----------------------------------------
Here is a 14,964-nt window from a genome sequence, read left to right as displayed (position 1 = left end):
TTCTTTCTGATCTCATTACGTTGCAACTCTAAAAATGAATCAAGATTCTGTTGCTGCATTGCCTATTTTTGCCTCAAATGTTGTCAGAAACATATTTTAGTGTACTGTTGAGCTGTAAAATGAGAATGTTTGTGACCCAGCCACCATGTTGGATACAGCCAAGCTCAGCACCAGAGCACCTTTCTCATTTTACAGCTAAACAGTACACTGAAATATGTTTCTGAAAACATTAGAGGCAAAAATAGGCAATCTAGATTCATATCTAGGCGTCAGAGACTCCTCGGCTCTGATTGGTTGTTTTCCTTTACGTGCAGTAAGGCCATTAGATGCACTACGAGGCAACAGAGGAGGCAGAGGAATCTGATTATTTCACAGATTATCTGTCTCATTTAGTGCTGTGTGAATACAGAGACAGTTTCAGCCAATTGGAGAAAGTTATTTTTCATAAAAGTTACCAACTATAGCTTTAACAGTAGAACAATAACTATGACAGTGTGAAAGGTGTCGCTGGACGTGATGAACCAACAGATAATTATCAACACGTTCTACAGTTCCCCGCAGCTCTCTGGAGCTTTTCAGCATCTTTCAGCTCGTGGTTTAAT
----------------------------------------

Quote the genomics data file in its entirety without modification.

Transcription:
Here is a 14,964-nt window from a genome sequence, read left to right as displayed (position 1 = left end):
TTCTTTCTGATCTCATTACGTTGCAACTCTAAAAATGAATCAAGATTCTGTTGCTGCATTGCCTATTTTTGCCTCAAATGTTGTCAGAAACATATTTTAGTGTACTGTTGAGCTGTAAAATGAGAATGTTTGTGACCCAGCCACCATGTTGGATACAGCCAAGCTCAGCACCAGAGCACCTTTCTCATTTTACAGCTAAACAGTACACTGAAATATGTTTCTGAAAACATTAGAGGCAAAAATAGGCAATCTAGATTCATATCTAGGCGTCAGAGACTCCTCGGCTCTGATTGGTTGTTTTCCTTTACGTGCAGTAAGGCCATTAGATGCACTACGAGGCAACAGAGGAGGCAGAGGAATCTGATTATTTCACAGATTATCTGTCTCATTTAGTGCTGTGTGAATACAGAGACAGTTTCAGCCAATTGGAGAAAGTTATTTTTCATAAAAGTTACCAACTATAGCTTTAACAGTAGAACAATAACTATGACAGTGTGAAAGGTGTCGCTGGACGTGATGAACCAACAGATAATTATCAACACGTTCTACAGTTCCCCGCAGCTCTCTGGAGCTTTTCAGCATCTTTCAGCTCGTGGTTTAAT